Crystal Kauffman struggled with packing in the cold and dark.

"We had no power and it was 57 degrees in the house and getting colder, so we decided we couldn't stay home," said Kauffman, of North Codorus Township. "It was hard packing clothes and medicine in the dark. You don't realize how much you don't know your house until the lights go out."

She and her husband, Clair Kauffman, chose Wednesday to stay overnight at an American Red Cross shelter set up by the organization's York-Adams Chapter at the York County School of Technology in York Township.

No power: The Kauffmans, who had been without power since 6 a.m. Wednesday, were among thousands of York County residents who lost power during the ice and snow storm that hit the area overnight Tuesday going into Wednesday.

Met-Ed reported widespread damage throughout its 172,000-customer territory in York County. Several hours of sleet and freezing rain left a half-inch of ice on tree limbs and power lines, knocking out electricity to more than 120,000 Met-Ed customers in the region.

The Kauffmans said they decided to head for a shelter after learning from a Met-Ed representative that power restoration could take a couple of days.

Chris Eck, Met-Ed's spokesman, said the company's power restoration crew is working around in the clock to serve its customers. He said 630 crew members worked the area on Wednesday. They had to work through ice, snow and fallen trees and branches to repair the lines, Eck said.

Three of the crews were almost hit by trees, he said.

As of midnight Wednesday, 44,809 customers were still without power.

Keep working: For Thursday, 1,300 crew members will continue restoration work throughout the county.

A total 1,360 PPL customers in Wrightsville, Lower Windsor Township and Hellam Township and Hallam Borough areas could be without power until late Friday, according to Melinda Stumpf, a company spokeswoman.

She said that early Wednesday, 1,500 customers in the Northern York County area were without power. By 10:30 p.m. that night, only one customer needed power restored, Stumpf said.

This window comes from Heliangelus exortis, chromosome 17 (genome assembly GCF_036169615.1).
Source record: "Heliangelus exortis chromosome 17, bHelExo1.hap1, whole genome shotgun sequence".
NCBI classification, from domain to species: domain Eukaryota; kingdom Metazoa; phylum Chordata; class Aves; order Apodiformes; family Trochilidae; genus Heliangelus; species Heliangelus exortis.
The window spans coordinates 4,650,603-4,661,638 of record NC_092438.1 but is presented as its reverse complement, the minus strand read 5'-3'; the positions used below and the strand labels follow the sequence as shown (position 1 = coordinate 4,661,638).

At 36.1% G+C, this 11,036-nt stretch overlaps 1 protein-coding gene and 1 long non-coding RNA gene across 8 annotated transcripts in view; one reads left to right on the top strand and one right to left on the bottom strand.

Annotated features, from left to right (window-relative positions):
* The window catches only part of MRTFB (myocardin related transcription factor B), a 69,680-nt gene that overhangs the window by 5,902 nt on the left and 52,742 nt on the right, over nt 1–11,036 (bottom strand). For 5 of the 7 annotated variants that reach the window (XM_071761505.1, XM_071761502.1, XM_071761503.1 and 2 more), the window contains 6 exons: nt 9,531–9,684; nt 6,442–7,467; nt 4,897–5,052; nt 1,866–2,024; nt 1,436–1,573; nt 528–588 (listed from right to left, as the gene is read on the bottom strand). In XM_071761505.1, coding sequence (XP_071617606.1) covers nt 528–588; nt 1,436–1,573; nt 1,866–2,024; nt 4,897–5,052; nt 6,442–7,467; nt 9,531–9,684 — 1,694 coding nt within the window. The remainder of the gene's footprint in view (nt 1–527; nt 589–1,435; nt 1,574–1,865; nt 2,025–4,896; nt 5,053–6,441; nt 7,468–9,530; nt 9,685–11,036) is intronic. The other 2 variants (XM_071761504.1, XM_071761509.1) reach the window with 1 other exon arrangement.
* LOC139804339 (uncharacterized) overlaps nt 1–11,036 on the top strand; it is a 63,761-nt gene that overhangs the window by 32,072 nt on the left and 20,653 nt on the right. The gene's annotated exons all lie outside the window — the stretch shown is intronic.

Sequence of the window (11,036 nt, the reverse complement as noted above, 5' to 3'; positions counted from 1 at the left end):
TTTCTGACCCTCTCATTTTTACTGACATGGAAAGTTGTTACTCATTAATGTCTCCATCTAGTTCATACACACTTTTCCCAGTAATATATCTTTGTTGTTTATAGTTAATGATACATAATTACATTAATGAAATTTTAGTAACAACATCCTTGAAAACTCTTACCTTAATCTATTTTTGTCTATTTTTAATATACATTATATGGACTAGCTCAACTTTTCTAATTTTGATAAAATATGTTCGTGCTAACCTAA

Like Met-Ed's, PPL's power restoration crews are working through snow and ice conditions to get the power lines working, said Jim Nulton, PPL spokesman.

Of the PPL customers who could be without power until Friday, 1,041 are in Lower Windsor Township, while 228 reside in Wrightsville and 91 live in the Hellam Township and Hallam Borough areas, according to Nulton.

Shelter: People without power are encouraged to come to the Red Cross shelter, which will be available as needed, said shelter manager Steve Appleby.

The shelter opened at 2 p.m. Wednesday. However, county residents, including the Kauffmans, started arriving after 6 p.m. because of the darkness and cold, Appleby said.

By 7:30 p.m., close to 10 people had come to the shelter, where they got a warm meal and could watch television to keep up with news about the weather and power outage, he said.

"We want people to come to the shelter," Appleby said. "We want everybody to be healthy. We want everybody to be safe."

The county may get light snow accumulation — a light coating to two inches — on Saturday and Sunday, according to Erik Pindrock, with

"You might see some light snow or flurries on Saturday," he said. "As of right now, it doesn't look like there's any significant storm on the horizon."

In the meantime, the county will get some sun Thursday and Friday with high temperatures of 28 degrees. For Saturday and Sunday, the high will be around 30 degrees, according to Pindrock.

—Reach Eyana Adah McMillan at